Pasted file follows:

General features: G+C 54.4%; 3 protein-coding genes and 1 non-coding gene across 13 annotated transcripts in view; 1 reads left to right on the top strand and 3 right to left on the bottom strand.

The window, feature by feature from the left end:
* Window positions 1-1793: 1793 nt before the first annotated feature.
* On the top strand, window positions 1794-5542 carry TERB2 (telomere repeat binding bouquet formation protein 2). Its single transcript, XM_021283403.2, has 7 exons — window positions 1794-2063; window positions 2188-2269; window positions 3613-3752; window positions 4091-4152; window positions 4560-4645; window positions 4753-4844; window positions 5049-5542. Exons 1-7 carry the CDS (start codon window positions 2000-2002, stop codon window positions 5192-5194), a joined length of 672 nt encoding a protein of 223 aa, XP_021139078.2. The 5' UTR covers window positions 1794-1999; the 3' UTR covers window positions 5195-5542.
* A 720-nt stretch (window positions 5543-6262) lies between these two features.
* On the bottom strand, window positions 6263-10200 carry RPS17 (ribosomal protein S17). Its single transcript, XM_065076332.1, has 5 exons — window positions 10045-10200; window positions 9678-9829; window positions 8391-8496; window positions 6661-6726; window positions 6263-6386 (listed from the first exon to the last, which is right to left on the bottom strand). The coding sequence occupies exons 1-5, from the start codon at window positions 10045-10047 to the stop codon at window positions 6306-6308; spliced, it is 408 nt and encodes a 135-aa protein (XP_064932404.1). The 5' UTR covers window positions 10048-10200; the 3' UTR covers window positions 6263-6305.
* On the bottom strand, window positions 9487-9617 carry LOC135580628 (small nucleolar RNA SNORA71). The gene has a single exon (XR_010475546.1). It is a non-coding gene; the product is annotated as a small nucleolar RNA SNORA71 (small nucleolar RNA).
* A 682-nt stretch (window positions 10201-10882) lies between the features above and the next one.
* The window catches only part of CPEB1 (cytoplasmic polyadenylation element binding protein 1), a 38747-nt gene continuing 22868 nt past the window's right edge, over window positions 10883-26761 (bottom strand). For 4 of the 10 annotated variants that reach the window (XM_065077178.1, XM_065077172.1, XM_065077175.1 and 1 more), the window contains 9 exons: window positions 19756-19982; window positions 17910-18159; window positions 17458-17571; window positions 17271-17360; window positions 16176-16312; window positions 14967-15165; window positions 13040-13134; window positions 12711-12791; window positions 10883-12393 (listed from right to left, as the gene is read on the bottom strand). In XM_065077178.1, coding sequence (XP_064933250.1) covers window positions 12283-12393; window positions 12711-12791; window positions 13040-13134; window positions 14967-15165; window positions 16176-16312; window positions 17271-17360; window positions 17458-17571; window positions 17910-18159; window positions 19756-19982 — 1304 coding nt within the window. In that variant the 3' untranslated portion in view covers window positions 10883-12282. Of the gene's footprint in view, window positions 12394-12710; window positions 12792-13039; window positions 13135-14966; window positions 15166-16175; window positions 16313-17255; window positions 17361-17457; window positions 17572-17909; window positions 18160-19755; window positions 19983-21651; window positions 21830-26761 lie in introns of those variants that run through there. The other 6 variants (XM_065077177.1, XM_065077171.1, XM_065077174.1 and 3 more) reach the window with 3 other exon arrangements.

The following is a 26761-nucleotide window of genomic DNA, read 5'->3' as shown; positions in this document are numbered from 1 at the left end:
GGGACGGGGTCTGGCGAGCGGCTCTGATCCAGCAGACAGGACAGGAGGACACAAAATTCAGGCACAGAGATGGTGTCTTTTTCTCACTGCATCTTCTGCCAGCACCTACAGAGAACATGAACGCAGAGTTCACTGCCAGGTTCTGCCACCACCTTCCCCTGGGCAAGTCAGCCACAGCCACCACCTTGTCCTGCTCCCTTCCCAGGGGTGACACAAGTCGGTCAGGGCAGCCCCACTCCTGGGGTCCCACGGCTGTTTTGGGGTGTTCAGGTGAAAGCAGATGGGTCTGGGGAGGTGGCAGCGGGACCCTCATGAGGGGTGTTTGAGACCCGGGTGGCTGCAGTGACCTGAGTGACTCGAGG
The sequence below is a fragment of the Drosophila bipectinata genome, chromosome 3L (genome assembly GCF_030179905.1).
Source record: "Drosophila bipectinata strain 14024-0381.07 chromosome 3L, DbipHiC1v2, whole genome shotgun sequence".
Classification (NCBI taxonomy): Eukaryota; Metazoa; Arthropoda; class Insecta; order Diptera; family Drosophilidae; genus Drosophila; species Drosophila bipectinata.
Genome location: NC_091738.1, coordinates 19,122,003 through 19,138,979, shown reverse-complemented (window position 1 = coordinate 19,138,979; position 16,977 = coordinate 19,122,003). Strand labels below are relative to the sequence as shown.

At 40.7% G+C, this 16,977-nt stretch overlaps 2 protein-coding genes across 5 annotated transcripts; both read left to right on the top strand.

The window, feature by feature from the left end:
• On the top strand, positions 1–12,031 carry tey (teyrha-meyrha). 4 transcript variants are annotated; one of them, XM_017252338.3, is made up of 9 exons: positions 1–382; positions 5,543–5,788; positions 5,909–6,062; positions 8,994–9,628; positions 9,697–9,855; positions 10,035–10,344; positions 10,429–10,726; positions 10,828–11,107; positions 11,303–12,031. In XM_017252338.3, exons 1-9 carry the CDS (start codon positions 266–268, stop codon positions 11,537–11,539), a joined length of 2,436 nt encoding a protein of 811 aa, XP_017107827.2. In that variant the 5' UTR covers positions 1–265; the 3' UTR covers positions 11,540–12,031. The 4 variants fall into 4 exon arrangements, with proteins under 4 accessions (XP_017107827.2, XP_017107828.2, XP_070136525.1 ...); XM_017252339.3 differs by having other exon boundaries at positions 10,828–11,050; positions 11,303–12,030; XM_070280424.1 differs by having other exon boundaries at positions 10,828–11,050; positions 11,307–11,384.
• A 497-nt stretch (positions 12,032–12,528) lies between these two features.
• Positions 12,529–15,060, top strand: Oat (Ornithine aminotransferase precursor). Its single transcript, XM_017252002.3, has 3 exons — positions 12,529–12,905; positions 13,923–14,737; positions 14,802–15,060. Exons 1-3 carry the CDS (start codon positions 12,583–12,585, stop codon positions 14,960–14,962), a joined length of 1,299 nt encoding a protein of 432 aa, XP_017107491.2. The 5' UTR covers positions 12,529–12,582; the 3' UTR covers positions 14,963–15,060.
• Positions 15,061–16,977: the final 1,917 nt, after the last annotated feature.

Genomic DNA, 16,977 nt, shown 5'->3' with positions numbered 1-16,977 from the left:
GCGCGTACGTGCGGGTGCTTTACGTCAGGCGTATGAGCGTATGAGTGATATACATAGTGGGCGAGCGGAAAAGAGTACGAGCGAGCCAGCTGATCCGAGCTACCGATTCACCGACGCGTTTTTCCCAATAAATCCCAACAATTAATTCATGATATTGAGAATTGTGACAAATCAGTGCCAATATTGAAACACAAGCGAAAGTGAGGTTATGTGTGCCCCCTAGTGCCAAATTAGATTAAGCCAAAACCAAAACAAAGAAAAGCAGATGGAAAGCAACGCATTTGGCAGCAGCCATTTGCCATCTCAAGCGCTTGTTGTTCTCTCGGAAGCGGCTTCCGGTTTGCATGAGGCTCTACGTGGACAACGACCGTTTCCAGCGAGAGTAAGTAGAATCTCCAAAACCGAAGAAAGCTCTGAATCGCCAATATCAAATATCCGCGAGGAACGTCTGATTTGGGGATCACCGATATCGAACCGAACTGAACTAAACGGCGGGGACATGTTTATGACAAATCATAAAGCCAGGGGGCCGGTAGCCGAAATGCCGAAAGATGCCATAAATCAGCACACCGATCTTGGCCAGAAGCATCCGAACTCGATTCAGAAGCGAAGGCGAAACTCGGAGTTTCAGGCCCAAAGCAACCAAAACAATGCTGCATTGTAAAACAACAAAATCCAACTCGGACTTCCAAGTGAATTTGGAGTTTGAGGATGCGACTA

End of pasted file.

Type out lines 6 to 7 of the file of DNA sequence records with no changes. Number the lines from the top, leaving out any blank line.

* On the bottom strand, window positions 6263-10200 carry RPS17 (ribosomal protein S17). Its single transcript, XM_065076332.1, has 5 exons — window positions 10045-10200; window positions 9678-9829; window positions 8391-8496; window positions 6661-6726; window positions 6263-6386 (listed from the first exon to the last, which is right to left on the bottom strand). The coding sequence occupies exons 1-5, from the start codon at window positions 10045-10047 to the stop codon at window positions 6306-6308; spliced, it is 408 nt and encodes a 135-aa protein (XP_064932404.1). The 5' UTR covers window positions 10048-10200; the 3' UTR covers window positions 6263-6305.
* On the bottom strand, window positions 9487-9617 carry LOC135580628 (small nucleolar RNA SNORA71). The gene has a single exon (XR_010475546.1). It is a non-coding gene; the product is annotated as a small nucleolar RNA SNORA71 (small nucleolar RNA).